• Utilization: 100% in steady state


Loop Pipelining Example

for (inti = 0; i < N; i++) {

a[i] = b[i] + c[i]

}

  • Each iteration requires:

    • 2 loads from memory

    • 1 store

  • No dependencies between iterations


Loop Pipelining Example

for (inti = 0; i < N; i++) {

a[i] = b[i] + c[i]

}

  • Cycle latency of operations:

    • Load: 2 cycles

    • Store: 1 cycle

    • Add: 1 cycle

  • Single memory port


LLVM Instructions

%i.04 = phi i32 [ 0, %bb.nph ], [ %3, %bb ]

%scevgep5 = getelementptr %b, %i.04

%0 = load %scevgep5

%scevgep6 = getelementptr %c, %i.04

%1 = load %scevgep6

%2 = add nsw i32 %1, %0

%scevgep = getelementptr %a, %i.04

store %2, %scevgep

%3 = add %i.04, 1

%exitcond = eq %3, 100

br %exitcond, %bb2, %bb

for (inti = 0; i < N; i++) {

a[i] = b[i]+ c[i]

}


LLVM Instructions

%i.04 = phi i32 [ 0, %bb.nph ], [ %3, %bb ]

%scevgep5 = getelementptr %b, %i.04

%0 = load %scevgep5

%scevgep6 = getelementptr %c, %i.04

%1 = load %scevgep6

%2 = add nsw i32 %1, %0

%scevgep = getelementptr %a, %i.04

store %2, %scevgep

%3 = add %i.04, 1

%exitcond = eq %3, 100

br %exitcond, %bb2, %bb

for (inti = 0; i < N; i++) {

a[i] = b[i] + c[i]

}


LLVM Instructions

%i.04 = phi i32 [ 0, %bb.nph ], [ %3, %bb ]

%scevgep5 = getelementptr %b, %i.04

%0 = load %scevgep5

%scevgep6 = getelementptr %c, %i.04

%1 = load %scevgep6

%2 = add nsw i32 %1, %0

%scevgep = getelementptr %a, %i.04

store %2, %scevgep

%3 = add %i.04, 1

%exitcond = eq %3, 100

br %exitcond, %bb2, %bb

for (inti = 0; i < N; i++) {

a[i] = b[i] + c[i]

}


LLVM Instructions

%i.04 = phi i32 [ 0, %bb.nph ], [ %3, %bb ]

%scevgep5 = getelementptr %b, %i.04

%0 = load %scevgep5

%scevgep6 = getelementptr %c, %i.04

%1 = load %scevgep6

%2 = add nsw i32 %1, %0

%scevgep = getelementptr %a, %i.04

store %2, %scevgep

%3 = add %i.04, 1

%exitcond = eq %3, 100

br %exitcond, %bb2, %bb

for (inti = 0; i < N; i++) {

a[i] = b[i] + c[i]

}


LLVM Instructions

%i.04 = phi i32 [ 0, %bb.nph ], [ %3, %bb ]

%scevgep5 = getelementptr %b, %i.04

%0 = load %scevgep5

%scevgep6 = getelementptr %c, %i.04

%1 = load %scevgep6

%2 = add nsw i32 %1, %0

%scevgep = getelementptr %a, %i.04

store %2, %scevgep

%3 = add %i.04, 1

%exitcond = eq %3, 100

br %exitcond, %bb2, %bb

for (inti = 0; i < N; i++) {

a[i] = b[i] + c[i]

}


Scheduling LLVM Instructions

Cycle:

for (inti = 0; i < N; i++) {

a[i] = b[i] + c[i]

}

  • Each iteration requires:

    • 2 loads from memory

    • 1 store

  • There are no dependencies between iterations


Scheduling LLVM Instructions

Cycle:

for (inti = 0; i < N; i++) {

a[i] = b[i] + c[i]

}

  • Each iteration requires:

    • 2 loads from memory

    • 1 store

  • There are no dependencies between iterations

Memory Port Conflict


Loop Pipelining Example

for (inti = 0; i < N; i++) {

a[i] = b[i] + c[i]

}

  • Initiation Interval (II)

    • Constant time interval between starting successive iterations of the loop

  • The loop requires 6 cycles per iteration (II=6)

  • Can we do better?


Minimum Initiation Interval

  • Resource minimum II:

    • Due to limited # of functional units

    • ResMII = Uses of functional unit

      # of functional units

  • Recurrence minimum II:

    • Due to loop carried dependencies

  • Minimum II = max(ResMII, RecMII)


Resource Constraints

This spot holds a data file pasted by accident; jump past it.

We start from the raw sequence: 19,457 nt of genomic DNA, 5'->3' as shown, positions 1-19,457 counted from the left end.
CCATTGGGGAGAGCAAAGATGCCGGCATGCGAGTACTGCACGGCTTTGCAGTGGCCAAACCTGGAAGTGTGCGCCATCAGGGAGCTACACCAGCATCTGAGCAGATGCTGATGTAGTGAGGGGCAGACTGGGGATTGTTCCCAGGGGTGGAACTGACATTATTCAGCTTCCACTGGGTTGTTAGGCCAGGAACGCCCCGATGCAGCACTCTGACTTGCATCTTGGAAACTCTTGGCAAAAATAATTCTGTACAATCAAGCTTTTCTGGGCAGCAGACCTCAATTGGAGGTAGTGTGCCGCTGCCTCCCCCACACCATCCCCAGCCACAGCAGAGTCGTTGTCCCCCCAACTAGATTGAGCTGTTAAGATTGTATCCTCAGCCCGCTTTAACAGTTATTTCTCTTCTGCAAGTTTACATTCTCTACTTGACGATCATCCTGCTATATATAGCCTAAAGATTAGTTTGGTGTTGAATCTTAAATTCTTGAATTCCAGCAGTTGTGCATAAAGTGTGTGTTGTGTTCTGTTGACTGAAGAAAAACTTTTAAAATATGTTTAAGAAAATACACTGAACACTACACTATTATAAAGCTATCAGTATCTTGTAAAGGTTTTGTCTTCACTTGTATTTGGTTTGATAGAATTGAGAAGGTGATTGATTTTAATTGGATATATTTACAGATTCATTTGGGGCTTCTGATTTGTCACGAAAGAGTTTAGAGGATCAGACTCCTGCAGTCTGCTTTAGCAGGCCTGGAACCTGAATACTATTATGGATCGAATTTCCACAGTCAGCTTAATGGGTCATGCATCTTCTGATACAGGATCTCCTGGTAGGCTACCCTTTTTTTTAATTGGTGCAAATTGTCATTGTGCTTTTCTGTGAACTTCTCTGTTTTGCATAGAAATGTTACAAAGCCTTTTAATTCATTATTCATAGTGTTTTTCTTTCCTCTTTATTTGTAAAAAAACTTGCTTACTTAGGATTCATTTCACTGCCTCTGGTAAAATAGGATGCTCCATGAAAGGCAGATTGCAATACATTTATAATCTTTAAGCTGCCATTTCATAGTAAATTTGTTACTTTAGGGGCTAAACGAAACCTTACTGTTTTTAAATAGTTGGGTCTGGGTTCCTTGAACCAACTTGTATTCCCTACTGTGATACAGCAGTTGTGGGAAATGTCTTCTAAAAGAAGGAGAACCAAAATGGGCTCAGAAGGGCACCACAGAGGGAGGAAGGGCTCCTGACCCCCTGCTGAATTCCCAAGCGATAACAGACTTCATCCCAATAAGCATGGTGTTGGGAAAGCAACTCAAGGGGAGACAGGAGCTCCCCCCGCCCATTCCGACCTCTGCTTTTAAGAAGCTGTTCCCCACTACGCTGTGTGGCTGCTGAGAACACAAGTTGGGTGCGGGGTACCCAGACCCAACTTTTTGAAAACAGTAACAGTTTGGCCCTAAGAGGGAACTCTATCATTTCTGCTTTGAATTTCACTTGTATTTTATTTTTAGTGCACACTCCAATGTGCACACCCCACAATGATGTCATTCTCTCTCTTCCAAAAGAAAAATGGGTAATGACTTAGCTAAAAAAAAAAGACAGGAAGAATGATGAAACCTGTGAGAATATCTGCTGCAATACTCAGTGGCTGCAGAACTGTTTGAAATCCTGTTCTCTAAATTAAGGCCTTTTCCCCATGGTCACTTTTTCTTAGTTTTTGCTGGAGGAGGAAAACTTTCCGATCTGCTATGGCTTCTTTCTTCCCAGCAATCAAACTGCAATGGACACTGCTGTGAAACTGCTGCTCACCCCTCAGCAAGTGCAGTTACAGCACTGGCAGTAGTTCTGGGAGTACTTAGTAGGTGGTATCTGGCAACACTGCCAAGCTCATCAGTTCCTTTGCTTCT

• Assume unlimited functional units (adders, …)

  • Only constraint: single ported memory controller

  • Reservation table:

  • The resource minimum initiation interval is 3


Iterative Modulo Scheduling

  • There are no loop carried dependencies so Minimum II = ResMII = 3

  • Iterative: Not always possible to schedule the loop for minimum II

II = minII

Attempt to modulo schedule loop with II

II = II + 1

Fail

Success


Iterative Modulo Scheduling

  • Operations in the loop that execute in cycle:

    i

  • Must also execute in cycles:

    i + k*II k = 0 to N-1

  • Therefore to detect resource conflicts look in the reservation table under cycle:

    (i-1) mod II + 1

  • Hence the name “modulo scheduling”


New Pipelined Schedule


Modulo Reservation Table

  • Store couldn’t be scheduled in cycle 6

  • Slot = (6-1) mod 3 + 1 = 3

  • Already taken by an earlier load


Iterative Modulo Scheduling

  • Now we have a valid schedule for II=3

  • We need to construct the loop kernel, prologue, and epilogue

  • The loop kernel is what is executed when the pipeline is in steady state

    • The kernel is executed every II cycles

  • First we divide the schedule into stages of II cycles each


Pipeline Stages

Stage:

00

1

2

3


Pipelined Loop Iterations

3 Cycles

i=0

i=1

i=2

i=3

i=4

Stage 1

i=0

i=1

i=2

i=3

i=4

Stage 2

i=0

i=1

i=2

i=3

i=4

Stage 3

Prologue

Epilogue

Kernel

(Steady State)


Loop Dependencies

for (i = 0; i < M; i++)

for (j = 0; j < N; j++)

a[j] = b[i] + a[j-1];

  • May cause non-zero recurrence min II.

  • Several papers in FPGA 2013 deal with discovering/optimizing loop dependencies

Depends on previous iteration


Limitations and Current Research


LegUp HLS Limitations

  • HLS will likely do better for datapath-oriented parts of a design.

  • Results likely quite sensitive to how loops are structured in your C code.

  • Difficult for HLS to “beat” optimized structured HW design.


FPGA/Altera-Specific Aspects of LegUp

  • Memory

    • On-chip (AltSyncRAM), off-chip (DDR2/SDRAM controller)

  • IP cores

    • Divider, floating point units

  • On-chip SOC interconnect

    • Avalon interface

  • LegUp-generated Verilog fairly FPGA-agnostic:

    • Not difficult to migrate to target ASICs


Current Research Work

  • Impact of compiler optimizations on HLS

  • Enhanced parallel accelerator support

    • Combining Pthreads+OpenMP

  • Smaller processor

  • Improved loop pipelining

  • Software fallback for bitwidth-optimized accelerators

  • Enhanced GUI to display CDFG connected with the schedule


Current Work: PCIe Support

  • Enable use of LegUp-generated accelerators in an HPC environment

    • Communicating with an x86 processor via PCIe

  • Message passing or memory transfers

    • Software API for fpga_malloc, fpga_free, send, receive

  • DE4 / Stratix IV support in next LegUp release


On to the Labs!